April 28th, 2008
02:10 PM ET
6 years ago

Clinton, Obama dead even, poll says

 Clinton and Obama are tied nationally and in Indiana.
Clinton and Obama are tied nationally and in Indiana.

(CNN) – Hillary Clinton's Pennsylvania win last Tuesday has clearly given the New York senator a boost in the national polls, the latest daily tracking survey from Gallup suggests.

Clinton and Obama are now dead even at 47 percent among likely Democrats, according the newly released numbers. That number remains unchanged from a tracking poll released Saturday and represents a 5-point gain for Clinton since her Pennsylvania win.

In a similar tracking poll released the day of the primary, Obama led Clinton by eight points, 50-42 percent. The Illinois senator's lead over Clinton reached a high of 11 points on April 14.

Meanwhile, a Newsweek poll released Saturday also shows gains for Clinton, but finds the New York senator continuing to trail Obama. In that poll, Obama holds a 7 point lead over Clinton. That margin is more than half of the 19 point lead Obama held in a similar Newsweek poll taken shorlty before the Pennsylvania primary.

Recent polls also show the two candidates locked in a dead heat in the crucial state of Indiana, which votes May 6. In a CNN "poll of polls" released Friday, Clinton and Obama both register 45 percent support from likely Democrats in the Hoosier state.

Since Obama is favored to win North Carolina - the other major prize May 6 - some Clinton advisers have said the New York senator must score a victory in Indiana remain a viable candidate.

April 28th, 2008
02:05 PM ET
6 years ago

McCain: Obama and Wright do not share views

 McCain has begun to publicly address the Wright controversy.
McCain has begun to publicly address the Wright controversy.

MIAMI (CNN) - Despite his newfound willingness to make political hay out of Rev. Jeremiah Wright, John McCain insisted three separate times on Monday he does not believe Barack Obama shares Wright’s “extremist views.”

McCain, campaigning in South Florida, faced a series of questions about Wright from reporters shortly after the pastor made a defiant public appearance at the National Press Club in Washington, in which he defended his church and condemned the national media.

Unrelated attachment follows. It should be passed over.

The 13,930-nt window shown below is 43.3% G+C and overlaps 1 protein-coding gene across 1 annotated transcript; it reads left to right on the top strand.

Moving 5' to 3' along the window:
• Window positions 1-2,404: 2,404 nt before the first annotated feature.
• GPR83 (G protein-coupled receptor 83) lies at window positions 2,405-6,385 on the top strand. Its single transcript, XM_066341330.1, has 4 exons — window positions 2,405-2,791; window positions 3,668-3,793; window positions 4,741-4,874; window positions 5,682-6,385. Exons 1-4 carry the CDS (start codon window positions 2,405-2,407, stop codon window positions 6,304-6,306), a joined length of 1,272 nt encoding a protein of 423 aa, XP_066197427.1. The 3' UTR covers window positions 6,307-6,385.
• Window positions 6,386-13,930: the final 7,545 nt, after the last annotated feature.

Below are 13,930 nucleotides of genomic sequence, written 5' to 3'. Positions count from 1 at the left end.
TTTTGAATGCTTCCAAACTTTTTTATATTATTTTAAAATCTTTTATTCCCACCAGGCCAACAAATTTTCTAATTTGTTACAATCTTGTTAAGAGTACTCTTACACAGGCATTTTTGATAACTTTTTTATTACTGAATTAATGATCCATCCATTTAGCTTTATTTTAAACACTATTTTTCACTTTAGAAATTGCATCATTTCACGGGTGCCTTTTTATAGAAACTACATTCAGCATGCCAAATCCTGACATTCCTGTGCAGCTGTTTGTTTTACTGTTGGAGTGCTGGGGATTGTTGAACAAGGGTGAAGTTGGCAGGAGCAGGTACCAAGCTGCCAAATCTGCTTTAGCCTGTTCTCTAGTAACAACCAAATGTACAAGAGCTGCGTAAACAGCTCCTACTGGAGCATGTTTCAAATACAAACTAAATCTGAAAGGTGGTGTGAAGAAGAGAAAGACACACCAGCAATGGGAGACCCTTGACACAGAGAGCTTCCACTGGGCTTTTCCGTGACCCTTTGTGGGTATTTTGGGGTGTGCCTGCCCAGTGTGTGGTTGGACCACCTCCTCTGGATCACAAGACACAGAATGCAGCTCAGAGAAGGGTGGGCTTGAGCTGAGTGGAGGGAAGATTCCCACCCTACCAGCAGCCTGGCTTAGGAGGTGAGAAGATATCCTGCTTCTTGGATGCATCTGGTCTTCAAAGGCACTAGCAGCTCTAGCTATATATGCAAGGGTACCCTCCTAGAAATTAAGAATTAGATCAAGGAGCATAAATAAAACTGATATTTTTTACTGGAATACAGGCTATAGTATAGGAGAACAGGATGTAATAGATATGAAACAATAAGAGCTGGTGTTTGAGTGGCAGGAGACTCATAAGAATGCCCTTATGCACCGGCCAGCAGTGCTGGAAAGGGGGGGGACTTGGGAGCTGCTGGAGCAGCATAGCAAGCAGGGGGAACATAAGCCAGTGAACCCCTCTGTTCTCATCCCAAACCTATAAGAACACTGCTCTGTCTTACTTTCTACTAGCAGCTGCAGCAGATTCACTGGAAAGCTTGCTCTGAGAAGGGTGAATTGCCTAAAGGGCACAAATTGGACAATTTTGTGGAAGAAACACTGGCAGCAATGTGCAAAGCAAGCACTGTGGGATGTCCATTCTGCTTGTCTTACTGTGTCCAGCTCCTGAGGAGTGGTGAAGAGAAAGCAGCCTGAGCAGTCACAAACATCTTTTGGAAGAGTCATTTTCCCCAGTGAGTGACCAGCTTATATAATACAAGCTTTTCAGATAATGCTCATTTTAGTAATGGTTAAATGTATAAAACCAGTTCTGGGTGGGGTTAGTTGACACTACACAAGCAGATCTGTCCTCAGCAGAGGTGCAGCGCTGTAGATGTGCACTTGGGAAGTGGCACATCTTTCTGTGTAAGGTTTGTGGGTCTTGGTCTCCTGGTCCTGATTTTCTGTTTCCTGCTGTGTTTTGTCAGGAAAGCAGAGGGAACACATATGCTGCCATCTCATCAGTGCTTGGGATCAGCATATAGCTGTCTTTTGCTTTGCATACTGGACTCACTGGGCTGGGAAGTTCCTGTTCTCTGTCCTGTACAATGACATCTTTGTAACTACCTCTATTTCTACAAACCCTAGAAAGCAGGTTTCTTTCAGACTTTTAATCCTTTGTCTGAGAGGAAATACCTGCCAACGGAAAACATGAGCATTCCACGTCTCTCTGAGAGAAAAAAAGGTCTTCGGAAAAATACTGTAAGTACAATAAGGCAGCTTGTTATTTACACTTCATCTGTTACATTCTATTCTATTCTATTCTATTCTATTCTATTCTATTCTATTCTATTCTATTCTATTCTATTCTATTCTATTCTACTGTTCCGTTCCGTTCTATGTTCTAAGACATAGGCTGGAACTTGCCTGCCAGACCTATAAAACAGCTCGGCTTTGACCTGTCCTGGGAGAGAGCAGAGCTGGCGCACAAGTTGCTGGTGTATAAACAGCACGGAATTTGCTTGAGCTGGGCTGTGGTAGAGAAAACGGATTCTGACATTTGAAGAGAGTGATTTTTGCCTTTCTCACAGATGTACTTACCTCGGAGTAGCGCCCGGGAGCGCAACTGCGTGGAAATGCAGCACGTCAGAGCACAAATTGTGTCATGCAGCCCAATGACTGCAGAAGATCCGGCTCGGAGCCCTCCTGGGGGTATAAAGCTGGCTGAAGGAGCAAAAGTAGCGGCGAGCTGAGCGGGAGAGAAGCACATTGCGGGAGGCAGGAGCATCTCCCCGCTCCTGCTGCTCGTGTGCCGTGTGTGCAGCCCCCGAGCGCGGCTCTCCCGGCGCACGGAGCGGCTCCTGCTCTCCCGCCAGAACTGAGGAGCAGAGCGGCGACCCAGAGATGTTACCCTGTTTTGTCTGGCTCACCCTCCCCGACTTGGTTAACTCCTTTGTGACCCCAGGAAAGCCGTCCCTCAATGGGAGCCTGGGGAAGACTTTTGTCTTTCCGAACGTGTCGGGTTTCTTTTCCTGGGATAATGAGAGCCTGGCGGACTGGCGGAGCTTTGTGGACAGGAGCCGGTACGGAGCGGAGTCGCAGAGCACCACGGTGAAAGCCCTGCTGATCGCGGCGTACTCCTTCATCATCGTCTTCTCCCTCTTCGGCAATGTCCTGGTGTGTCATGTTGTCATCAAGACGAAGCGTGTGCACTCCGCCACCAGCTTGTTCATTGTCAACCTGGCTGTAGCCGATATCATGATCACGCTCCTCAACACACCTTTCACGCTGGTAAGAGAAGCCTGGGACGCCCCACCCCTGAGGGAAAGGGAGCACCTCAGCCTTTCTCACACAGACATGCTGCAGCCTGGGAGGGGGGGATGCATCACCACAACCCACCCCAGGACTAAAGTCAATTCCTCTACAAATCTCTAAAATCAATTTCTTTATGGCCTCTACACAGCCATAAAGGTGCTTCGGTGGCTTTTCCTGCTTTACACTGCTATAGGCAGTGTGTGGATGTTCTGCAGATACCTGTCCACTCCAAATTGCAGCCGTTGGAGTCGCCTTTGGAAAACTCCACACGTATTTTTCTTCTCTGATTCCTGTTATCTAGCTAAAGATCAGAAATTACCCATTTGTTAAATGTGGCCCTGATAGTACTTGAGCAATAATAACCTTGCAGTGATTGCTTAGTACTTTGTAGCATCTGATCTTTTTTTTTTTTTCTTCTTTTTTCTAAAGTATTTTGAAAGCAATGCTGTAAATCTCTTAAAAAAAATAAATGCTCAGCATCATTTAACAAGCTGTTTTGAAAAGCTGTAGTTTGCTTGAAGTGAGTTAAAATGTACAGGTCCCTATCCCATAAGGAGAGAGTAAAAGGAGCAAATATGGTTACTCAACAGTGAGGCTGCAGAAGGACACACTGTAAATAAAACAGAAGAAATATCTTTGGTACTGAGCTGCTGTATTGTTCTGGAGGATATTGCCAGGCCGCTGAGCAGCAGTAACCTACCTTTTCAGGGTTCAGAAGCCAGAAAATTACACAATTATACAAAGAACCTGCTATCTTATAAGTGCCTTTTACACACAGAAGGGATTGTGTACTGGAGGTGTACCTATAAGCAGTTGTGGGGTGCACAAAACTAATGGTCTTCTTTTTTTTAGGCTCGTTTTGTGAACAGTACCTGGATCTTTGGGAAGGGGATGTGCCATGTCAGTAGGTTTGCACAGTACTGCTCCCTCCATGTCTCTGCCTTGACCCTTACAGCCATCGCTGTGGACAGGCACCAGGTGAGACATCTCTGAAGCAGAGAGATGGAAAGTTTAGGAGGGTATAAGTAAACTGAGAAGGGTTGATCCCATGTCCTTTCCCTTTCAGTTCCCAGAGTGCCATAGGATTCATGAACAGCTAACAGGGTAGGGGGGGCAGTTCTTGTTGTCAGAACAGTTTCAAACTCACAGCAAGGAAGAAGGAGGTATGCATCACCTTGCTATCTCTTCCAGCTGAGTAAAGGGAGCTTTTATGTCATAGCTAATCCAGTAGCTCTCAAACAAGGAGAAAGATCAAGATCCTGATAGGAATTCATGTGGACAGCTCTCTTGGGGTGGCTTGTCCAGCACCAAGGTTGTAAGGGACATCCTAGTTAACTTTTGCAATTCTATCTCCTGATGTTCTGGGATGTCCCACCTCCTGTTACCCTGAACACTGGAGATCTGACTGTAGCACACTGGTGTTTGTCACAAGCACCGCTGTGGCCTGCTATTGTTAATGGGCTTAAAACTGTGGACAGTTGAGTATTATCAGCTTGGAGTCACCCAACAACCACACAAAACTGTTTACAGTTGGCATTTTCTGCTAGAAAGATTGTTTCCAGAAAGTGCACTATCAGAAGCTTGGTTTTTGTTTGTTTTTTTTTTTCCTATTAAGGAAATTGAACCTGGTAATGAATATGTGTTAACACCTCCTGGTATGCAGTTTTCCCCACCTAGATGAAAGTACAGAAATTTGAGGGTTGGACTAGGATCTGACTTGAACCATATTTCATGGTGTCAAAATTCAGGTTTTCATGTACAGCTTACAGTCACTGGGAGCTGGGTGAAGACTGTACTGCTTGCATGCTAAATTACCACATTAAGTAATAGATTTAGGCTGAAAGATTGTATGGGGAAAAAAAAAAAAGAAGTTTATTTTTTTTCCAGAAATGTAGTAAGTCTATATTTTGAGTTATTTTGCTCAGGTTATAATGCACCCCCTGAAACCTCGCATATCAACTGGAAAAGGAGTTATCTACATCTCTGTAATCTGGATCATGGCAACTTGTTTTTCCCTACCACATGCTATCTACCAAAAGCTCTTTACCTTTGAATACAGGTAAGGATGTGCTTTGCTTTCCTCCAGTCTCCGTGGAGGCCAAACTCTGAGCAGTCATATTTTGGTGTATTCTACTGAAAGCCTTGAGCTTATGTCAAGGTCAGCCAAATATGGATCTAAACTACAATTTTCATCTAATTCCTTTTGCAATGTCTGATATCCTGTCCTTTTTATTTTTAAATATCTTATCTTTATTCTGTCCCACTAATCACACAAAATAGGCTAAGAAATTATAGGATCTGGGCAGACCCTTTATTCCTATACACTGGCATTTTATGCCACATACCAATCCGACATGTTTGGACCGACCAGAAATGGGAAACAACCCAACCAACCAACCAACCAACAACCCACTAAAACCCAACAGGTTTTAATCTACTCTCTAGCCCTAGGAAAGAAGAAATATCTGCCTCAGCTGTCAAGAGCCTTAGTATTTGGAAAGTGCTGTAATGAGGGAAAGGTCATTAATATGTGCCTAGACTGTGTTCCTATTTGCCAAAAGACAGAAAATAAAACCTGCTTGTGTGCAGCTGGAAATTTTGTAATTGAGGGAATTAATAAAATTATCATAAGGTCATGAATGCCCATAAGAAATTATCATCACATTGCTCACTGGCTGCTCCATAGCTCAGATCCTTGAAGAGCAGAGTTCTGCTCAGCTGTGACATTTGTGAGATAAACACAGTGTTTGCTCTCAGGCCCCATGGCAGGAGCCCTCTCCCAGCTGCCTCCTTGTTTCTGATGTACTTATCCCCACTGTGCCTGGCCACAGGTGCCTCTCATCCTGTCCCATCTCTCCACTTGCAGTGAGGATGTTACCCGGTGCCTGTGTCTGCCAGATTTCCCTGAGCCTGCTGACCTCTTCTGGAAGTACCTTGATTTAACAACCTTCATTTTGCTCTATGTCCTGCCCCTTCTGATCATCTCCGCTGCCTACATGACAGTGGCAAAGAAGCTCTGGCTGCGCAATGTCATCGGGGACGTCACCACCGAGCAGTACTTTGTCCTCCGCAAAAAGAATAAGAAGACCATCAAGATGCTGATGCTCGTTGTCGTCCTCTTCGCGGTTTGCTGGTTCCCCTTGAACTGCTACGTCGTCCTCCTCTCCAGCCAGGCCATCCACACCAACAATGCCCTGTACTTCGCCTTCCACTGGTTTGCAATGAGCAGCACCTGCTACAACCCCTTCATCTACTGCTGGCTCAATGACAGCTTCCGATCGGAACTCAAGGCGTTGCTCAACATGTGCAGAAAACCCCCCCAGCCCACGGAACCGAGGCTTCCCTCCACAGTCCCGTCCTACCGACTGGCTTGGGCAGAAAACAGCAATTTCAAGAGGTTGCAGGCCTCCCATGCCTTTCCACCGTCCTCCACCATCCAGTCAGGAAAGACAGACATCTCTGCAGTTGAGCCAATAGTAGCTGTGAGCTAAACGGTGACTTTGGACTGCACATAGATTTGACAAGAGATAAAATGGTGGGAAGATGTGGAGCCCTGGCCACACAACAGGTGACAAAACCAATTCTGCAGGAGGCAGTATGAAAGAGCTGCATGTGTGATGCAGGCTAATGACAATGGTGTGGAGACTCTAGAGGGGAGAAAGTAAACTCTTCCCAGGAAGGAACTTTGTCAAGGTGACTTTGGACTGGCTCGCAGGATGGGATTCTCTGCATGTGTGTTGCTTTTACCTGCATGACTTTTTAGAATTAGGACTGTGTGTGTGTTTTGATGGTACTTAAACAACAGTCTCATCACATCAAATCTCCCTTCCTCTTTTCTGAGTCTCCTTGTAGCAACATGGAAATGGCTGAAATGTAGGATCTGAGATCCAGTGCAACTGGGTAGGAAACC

“I’ve said again and again, I do not believe that Sen. Obama shares Rev. Wright’s extremist views which he has stated, whether it be the United States Marine Corps or the flag or what,” McCain said. “I am leaving that issue to a dialogue between Sen. Obama and American people.”

In another press conference held Sunday, McCain broached the topic of Wright unprompted for the first time, despite previous suggestions that the Wright issue would be an out-of-bounds topic in the presidential race.

FULL POST

April 28th, 2008
01:30 PM ET
6 years ago

Clinton unveils gas tax relief plan; entire field rolls out fresh attacks

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GRAHAM, North Carolina (CNN) – Hillary Clinton rolled out a new plan to help ease the burden of high gas prices, along with fresh criticism of presumptive Republican nominee John McCain – whose campaign continued a recent war of words with Barack Obama over his own proposal for relief at the pump.

After briefly touching on it Sunday night, Hillary Clinton rolled out proposed legislation Monday morning to ease the burden of high gas prices by removing the tax on gas and instead taxing oil companies for “windfall” profits.

“I understand that the American people need some relief and you see I think we want to show that the government can actually work for hardworking Americans again,” Clinton told supporters at a North Carolina campaign event.

The plan would temporarily remove the tax drivers pay on gas for the summer, and shift that burden to oil companies that earn “enormous” profits. An average profit would be calculated for the oil companies, and anything over 10 percent higher than that average would be taxed 50 percent.

FULL POST

April 28th, 2008